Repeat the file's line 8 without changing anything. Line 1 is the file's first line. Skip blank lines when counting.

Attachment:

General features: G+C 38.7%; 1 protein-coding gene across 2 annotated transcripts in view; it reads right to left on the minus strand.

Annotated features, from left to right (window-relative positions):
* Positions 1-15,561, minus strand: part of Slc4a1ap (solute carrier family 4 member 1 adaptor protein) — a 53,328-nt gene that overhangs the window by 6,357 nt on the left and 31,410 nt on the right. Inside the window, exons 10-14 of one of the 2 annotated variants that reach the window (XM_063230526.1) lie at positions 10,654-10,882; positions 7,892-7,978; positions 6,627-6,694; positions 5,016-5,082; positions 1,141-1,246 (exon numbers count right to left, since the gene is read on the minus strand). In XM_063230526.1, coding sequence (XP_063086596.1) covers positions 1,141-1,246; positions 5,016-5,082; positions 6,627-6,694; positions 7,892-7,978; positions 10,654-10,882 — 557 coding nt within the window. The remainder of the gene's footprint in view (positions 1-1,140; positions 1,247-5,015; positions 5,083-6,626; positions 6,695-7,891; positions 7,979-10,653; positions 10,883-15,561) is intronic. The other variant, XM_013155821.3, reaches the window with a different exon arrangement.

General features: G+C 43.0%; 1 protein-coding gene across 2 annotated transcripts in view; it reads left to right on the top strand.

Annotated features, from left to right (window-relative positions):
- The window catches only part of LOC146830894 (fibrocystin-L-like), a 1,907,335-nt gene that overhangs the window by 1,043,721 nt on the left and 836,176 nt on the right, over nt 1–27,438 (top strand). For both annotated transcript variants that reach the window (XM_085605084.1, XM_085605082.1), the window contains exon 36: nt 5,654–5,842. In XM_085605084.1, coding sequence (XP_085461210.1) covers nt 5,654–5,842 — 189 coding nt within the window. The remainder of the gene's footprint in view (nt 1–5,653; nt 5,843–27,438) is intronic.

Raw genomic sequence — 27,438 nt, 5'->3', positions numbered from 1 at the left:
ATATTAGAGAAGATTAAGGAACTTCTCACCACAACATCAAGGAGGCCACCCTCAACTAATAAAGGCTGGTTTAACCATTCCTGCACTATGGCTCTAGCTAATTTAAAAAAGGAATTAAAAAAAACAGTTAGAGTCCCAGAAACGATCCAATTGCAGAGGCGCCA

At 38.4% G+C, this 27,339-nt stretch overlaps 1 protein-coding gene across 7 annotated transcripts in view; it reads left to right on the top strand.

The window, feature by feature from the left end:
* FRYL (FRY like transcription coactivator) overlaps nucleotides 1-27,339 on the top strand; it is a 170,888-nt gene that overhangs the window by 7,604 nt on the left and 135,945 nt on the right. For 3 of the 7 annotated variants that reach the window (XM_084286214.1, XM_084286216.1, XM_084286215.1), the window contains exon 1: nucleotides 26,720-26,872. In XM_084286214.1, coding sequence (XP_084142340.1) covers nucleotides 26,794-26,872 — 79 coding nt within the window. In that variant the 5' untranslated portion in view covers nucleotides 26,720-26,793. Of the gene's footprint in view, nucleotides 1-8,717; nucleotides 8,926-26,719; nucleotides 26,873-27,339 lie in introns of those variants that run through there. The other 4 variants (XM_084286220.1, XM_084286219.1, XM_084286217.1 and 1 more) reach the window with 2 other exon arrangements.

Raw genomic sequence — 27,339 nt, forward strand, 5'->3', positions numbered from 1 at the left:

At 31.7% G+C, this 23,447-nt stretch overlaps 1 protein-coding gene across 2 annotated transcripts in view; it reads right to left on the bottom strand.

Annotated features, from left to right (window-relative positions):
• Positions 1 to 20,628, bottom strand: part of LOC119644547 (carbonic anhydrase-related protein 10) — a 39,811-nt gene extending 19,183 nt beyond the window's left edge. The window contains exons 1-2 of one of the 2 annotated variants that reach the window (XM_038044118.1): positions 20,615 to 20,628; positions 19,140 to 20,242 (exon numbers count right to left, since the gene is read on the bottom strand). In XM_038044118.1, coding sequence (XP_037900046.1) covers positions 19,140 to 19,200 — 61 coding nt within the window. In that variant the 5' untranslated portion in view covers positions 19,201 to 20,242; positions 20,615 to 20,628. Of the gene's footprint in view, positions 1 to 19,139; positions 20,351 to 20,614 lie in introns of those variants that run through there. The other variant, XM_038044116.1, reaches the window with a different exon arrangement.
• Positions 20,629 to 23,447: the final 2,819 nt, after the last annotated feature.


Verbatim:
ATATTAGAGAAGATTAAGGAACTTCTCACCACAACATCAAGGAGGCCACCCTCAACTAATAAAGGCTGGTTTAACCATTCCTGCACTATGGCTCTAGCTAATTTAAAAAAGGAATTAAAAAAAACAGTTAGAGTCCCAGAAACGATCCAATTGCAGAGGCGCCA